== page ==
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What Being 15 Looks Like Around The World

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    Anyone who's been 15 knows it's not an easy age.

    Balancing family, school, relationships, jobs, and other realities of life as a teenager can be stressful, to say the least. Add hormones into the mix and, well, you'd better buckle up for an emotional ride.

    But for many girls, those universal challenges are just the beginning of the struggle and hardship faced at this pivotal time in life. In some parts of the world, 15-year-olds must fight for such basic rights as getting an education. They face the prospect of becoming married, whether they want to or not; more than 200 million women around the world have been wed before the age of 15, according to UNICEF. Career options are often limited. Some face discrimination based solely on their gender. War, violence, and conflict leave their lives in jeopardy every single day.

    On top of all that, the decisions they make at the brink of adulthood can alter the rest of their lives.

    NPR has put those struggles — and the courageous actions young women are taking to succeed in the face of adversity — in the spotlight with a recent series called #15Girls.

    NPR correspondents from around the world contributed profiles on young teens who "take risks, break rules, and defy stereotypes to create a better life for themselves."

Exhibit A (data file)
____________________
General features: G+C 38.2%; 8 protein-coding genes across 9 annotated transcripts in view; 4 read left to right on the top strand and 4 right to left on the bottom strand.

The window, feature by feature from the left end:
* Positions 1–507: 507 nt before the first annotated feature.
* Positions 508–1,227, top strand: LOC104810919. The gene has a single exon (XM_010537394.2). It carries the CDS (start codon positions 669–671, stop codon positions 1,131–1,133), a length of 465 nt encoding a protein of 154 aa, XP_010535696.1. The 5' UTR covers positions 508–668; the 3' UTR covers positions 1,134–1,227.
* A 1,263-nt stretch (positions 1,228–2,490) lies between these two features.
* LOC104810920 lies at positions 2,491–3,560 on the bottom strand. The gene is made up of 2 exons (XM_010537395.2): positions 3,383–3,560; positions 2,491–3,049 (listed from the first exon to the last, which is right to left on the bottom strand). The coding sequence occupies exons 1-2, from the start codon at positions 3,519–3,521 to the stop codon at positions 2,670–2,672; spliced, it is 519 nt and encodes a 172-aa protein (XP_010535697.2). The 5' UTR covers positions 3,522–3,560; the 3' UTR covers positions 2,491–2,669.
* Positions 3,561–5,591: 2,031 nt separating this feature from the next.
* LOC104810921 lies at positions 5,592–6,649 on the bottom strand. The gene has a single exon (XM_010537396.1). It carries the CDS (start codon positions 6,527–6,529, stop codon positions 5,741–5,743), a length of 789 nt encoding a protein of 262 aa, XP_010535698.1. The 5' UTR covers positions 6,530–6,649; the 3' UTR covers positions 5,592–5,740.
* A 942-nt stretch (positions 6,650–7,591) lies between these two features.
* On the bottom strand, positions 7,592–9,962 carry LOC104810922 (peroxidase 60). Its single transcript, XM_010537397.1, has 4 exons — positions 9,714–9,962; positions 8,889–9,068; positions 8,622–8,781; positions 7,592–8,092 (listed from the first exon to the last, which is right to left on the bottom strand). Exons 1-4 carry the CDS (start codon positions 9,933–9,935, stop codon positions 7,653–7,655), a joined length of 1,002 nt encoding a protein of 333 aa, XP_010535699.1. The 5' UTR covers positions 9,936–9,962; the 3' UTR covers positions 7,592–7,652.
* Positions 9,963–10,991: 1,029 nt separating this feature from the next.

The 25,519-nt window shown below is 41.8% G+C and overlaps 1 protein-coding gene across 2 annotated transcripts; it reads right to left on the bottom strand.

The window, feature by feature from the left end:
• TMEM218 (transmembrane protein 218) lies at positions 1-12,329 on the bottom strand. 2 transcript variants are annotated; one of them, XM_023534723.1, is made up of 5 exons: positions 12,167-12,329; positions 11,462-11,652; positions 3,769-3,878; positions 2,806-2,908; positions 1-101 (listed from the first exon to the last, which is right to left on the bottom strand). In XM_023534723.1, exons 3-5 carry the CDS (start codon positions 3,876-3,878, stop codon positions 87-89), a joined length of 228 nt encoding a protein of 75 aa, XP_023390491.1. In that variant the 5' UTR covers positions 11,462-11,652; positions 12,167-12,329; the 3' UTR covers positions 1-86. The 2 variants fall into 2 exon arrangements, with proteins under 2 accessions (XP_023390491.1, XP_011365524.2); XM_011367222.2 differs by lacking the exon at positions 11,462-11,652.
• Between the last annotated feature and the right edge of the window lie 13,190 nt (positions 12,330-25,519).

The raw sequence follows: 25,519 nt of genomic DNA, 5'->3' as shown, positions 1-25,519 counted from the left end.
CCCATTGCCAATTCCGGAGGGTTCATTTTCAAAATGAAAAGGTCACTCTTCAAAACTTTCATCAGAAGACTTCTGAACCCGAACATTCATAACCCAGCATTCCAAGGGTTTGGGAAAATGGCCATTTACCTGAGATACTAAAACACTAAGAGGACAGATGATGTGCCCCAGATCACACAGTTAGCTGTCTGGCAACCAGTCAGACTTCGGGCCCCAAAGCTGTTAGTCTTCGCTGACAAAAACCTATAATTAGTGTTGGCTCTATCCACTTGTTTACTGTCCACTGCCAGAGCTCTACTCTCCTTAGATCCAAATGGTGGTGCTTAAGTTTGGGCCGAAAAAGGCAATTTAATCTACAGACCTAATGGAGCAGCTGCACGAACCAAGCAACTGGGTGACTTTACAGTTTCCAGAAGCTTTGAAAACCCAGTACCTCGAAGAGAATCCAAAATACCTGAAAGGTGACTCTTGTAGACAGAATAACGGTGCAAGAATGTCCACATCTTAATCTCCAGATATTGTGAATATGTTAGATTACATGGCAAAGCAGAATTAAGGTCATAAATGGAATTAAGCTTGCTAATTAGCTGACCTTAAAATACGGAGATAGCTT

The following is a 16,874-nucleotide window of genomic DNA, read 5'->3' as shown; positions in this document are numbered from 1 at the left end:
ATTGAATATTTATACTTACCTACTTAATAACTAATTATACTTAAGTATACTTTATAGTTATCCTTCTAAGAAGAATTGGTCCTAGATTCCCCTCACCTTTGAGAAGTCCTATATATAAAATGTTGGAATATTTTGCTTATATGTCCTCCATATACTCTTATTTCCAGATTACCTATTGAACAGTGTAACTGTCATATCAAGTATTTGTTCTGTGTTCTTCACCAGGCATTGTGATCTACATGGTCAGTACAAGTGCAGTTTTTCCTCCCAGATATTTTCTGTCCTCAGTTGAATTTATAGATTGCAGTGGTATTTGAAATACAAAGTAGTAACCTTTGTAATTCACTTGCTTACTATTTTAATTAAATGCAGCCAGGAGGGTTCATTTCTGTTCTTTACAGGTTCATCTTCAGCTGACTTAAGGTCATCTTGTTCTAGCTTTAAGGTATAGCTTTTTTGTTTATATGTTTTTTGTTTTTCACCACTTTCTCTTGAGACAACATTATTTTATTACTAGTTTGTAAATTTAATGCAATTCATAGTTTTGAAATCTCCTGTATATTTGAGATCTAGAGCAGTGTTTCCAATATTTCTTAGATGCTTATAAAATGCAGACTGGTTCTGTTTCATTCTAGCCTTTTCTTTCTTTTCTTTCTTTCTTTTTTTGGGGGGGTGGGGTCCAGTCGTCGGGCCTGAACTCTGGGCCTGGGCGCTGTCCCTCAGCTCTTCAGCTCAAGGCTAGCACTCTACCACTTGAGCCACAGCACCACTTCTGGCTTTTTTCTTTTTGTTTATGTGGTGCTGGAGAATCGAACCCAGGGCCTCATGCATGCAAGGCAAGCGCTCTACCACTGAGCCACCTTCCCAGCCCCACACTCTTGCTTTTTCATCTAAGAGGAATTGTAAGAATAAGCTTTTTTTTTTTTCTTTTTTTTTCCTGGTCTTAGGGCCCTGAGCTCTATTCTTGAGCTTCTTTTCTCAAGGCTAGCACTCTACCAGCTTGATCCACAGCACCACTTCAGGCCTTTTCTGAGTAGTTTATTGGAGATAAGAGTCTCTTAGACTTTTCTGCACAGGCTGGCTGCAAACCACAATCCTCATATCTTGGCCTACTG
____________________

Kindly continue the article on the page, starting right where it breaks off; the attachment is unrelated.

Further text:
The media organization also asked listeners to share their perspective on the hardest thing about being 15 by using the hashtag #15girls. More than 1,000 responses poured in, touching on everything from building confidence to dealing with extreme hardship.

    NPR shared the photos and experiences of five of the girls featured in the series with Refinery29. Click through to learn more about their moving stories. For more on the series, including full audio and text stories, visit NPR's Goats and Soda Blog.

    Photo credit: Jane Greenhalgh/NPR.

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  2. Photo: Dalia Khamissy/NPR.

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  3. Photo: Courtesy of Encarni Pinadado/ NPR.

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  4. Photo: Jane Greenhalgh/ NPR.

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  5. Photo: Poulomi Basu/ VII Photo/ NPR.

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  6. Photo: David Gilkey/ NPR.

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